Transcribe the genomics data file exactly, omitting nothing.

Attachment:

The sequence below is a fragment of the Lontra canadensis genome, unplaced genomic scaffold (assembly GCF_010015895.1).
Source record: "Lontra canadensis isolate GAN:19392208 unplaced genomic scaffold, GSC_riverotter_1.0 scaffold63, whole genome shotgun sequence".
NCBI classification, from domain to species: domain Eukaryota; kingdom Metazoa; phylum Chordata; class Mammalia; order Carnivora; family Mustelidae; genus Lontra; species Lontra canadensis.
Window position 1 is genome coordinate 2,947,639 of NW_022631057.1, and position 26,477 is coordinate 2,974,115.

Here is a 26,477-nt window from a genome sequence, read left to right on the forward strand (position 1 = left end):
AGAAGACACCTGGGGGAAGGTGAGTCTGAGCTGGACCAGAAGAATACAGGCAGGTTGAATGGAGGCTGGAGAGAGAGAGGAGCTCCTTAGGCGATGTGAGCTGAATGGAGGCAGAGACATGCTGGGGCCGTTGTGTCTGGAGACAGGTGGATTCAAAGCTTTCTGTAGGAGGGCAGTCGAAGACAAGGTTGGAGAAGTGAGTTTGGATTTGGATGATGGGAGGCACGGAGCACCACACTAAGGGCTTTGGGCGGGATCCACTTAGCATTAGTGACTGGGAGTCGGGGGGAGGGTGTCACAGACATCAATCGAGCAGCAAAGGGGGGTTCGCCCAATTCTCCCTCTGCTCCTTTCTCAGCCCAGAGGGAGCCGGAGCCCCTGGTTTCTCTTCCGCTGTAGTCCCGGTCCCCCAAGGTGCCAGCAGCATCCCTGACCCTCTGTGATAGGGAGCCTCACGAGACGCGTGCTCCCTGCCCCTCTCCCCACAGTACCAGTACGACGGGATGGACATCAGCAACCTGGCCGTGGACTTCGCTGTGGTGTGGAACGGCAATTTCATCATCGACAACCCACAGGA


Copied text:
The sequence below is a fragment of the Lontra canadensis genome, unplaced genomic scaffold (assembly GCF_010015895.1).
Source record: "Lontra canadensis isolate GAN:19392208 unplaced genomic scaffold, GSC_riverotter_1.0 scaffold63, whole genome shotgun sequence".
NCBI classification, from domain to species: domain Eukaryota; kingdom Metazoa; phylum Chordata; class Mammalia; order Carnivora; family Mustelidae; genus Lontra; species Lontra canadensis.
Window position 1 is genome coordinate 2,947,639 of NW_022631057.1, and position 26,477 is coordinate 2,974,115.

Here is a 26,477-nt window from a genome sequence, read left to right on the forward strand (position 1 = left end):
AGAAGACACCTGGGGGAAGGTGAGTCTGAGCTGGACCAGAAGAATACAGGCAGGTTGAATGGAGGCTGGAGAGAGAGAGGAGCTCCTTAGGCGATGTGAGCTGAATGGAGGCAGAGACATGCTGGGGCCGTTGTGTCTGGAGACAGGTGGATTCAAAGCTTTCTGTAGGAGGGCAGTCGAAGACAAGGTTGGAGAAGTGAGTTTGGATTTGGATGATGGGAGGCACGGAGCACCACACTAAGGGCTTTGGGCGGGATCCACTTAGCATTAGTGACTGGGAGTCGGGGGGAGGGTGTCACAGACATCAATCGAGCAGCAAAGGGGGGTTCGCCCAATTCTCCCTCTGCTCCTTTCTCAGCCCAGAGGGAGCCGGAGCCCCTGGTTTCTCTTCCGCTGTAGTCCCGGTCCCCCAAGGTGCCAGCAGCATCCCTGACCCTCTGTGATAGGGAGCCTCACGAGACGCGTGCTCCCTGCCCCTCTCCCCACAGTACCAGTACGACGGGATGGACATCAGCAACCTGGCCGTGGACTTCGCTGTGGTGTGGAACGGCAATTTCATCATCGACAACCCACAGGA